What constructs in OOP languages (specifically Java) allow you to enforce design decisions and intent?

I think some examples would be the 'final' keyword, access modifiers, template methods, perhaps interfaces - but clearly I am having trouble coming up with an exhaustive list.

Some constructs, like inheritance, feel like they fit this criterion but I find it difficult to explain exactly why.

[edit] Turns out I took down a few more notes: Enum types, constructors, constants, and generic types. Although as in all things explaining why will be more important than just listing examples.


First of all, I think that your question hits a topic which is of great importance these days, namely thinking about and documenting design decisions/intent.

In Java, the main mechanisms to really express intent besides just using the available keywords are assertions and annotations, because you can state for example pre/post-conditions, invariants or even the specification about parts of your programs which can be on a higher level of abstraction than code can be. The benefit comes to light if you have to read or maintain a piece of code written by someone else and you simply can't figure out its functionality.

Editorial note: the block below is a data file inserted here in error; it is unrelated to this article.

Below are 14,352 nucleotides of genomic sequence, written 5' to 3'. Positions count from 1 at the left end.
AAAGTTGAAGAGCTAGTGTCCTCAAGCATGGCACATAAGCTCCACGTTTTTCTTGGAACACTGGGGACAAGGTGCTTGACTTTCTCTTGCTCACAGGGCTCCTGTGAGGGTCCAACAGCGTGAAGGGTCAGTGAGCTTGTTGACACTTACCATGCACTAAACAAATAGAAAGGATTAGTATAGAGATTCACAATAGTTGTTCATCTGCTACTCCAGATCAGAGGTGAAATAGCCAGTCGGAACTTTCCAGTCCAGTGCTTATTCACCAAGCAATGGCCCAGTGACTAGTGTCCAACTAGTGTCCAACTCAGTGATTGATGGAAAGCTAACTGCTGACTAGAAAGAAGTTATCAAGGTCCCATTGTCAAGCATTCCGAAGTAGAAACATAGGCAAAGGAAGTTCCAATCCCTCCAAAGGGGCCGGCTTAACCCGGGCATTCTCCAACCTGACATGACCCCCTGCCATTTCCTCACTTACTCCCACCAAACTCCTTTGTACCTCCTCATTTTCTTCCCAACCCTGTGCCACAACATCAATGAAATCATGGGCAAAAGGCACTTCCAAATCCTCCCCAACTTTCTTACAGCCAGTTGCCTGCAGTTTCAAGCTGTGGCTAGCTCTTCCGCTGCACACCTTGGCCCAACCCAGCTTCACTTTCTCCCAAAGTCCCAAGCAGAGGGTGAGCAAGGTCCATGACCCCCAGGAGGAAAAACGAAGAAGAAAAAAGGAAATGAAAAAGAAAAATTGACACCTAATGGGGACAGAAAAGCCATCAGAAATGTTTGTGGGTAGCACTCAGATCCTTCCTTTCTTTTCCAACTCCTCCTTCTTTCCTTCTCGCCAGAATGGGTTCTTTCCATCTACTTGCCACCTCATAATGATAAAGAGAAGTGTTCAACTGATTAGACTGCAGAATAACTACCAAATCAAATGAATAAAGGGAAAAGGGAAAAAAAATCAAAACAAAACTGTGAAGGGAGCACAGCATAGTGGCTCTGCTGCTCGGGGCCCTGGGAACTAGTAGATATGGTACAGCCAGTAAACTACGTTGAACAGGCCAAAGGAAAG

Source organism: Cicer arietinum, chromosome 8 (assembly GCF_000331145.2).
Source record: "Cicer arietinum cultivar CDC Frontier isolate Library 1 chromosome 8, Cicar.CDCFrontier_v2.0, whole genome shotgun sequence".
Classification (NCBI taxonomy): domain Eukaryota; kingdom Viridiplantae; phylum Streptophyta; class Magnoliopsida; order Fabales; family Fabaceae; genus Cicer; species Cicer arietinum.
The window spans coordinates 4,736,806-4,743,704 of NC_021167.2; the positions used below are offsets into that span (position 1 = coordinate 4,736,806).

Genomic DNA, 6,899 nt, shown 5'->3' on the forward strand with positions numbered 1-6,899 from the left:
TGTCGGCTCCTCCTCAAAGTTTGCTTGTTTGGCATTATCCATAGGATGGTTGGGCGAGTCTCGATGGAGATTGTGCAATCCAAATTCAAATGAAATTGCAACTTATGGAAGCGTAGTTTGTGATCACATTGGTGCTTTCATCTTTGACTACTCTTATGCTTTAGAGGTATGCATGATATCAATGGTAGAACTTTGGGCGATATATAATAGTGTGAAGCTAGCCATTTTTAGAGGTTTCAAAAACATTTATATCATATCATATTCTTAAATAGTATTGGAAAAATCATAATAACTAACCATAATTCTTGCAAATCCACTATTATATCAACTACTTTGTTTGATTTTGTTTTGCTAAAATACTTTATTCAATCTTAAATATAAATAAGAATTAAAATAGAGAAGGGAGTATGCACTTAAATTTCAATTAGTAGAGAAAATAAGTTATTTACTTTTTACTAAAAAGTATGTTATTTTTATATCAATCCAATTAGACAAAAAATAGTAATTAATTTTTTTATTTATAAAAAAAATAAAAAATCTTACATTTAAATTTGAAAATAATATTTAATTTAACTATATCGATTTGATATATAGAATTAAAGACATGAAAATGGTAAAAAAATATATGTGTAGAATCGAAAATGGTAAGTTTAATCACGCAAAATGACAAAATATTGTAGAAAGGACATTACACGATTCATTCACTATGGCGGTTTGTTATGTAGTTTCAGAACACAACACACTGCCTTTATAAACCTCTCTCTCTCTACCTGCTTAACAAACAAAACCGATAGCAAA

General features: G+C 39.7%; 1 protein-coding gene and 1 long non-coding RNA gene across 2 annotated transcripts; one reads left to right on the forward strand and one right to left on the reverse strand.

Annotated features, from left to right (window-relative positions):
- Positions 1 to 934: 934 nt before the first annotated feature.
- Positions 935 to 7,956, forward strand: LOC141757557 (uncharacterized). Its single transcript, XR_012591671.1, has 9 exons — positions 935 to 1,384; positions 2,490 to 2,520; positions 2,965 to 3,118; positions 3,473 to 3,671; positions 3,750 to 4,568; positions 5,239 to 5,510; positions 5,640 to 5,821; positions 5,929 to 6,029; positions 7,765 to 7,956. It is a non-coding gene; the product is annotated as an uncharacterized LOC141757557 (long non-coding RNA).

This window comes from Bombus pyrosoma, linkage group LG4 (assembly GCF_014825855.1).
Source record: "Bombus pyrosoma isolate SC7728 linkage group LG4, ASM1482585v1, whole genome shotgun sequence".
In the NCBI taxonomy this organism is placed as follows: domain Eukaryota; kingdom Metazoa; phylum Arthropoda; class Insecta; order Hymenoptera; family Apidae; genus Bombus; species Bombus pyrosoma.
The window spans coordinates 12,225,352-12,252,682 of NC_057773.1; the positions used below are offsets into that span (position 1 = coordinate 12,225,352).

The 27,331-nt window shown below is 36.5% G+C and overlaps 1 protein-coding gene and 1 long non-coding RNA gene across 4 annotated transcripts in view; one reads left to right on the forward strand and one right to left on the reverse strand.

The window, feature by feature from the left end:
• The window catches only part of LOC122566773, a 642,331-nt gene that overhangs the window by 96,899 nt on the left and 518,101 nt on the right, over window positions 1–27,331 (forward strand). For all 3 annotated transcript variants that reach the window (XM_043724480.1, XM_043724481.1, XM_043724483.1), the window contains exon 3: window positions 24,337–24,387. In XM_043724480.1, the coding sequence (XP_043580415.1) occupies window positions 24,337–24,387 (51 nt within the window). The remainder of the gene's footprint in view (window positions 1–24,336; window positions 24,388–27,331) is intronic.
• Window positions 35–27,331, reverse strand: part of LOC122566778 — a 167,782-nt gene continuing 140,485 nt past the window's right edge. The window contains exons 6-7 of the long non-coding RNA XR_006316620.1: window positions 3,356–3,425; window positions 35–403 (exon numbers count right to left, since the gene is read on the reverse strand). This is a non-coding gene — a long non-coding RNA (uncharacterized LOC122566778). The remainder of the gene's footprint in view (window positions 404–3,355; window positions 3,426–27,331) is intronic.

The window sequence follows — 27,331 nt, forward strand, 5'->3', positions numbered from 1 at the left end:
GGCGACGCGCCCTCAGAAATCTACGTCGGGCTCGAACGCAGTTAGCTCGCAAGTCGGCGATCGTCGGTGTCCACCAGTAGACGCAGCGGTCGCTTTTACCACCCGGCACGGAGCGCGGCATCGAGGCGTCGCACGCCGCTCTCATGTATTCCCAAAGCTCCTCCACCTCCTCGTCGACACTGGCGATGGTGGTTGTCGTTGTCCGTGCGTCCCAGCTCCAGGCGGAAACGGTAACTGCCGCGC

In addition to that, each keyword has of course some semantics and because of this it also inherently expresses some intention when using it. As a matter of fact, you could state that using any pre-defined keyword in any language could be seen as a design decision, even the usage of a language is already a design decision.

The important point is that you simply can not express all your intentions through code and comments without loosing the "big picture", i.e. the code is definitely not the only truth. Therefore we have a "construct" called architecture which has the purpose of making visible and documenting those design decisions and intentions we are making up while thinking about a system. Sure, they can be enforced in code to make the code better readable and navigable but the code should not be the main place where the intentions are stated.

|improve this answer|||||

Your Answer

By clicking “Post Your Answer”, you agree to our terms of service, privacy policy and cookie policy

Not the answer you're looking for? Browse other questions tagged or ask your own question.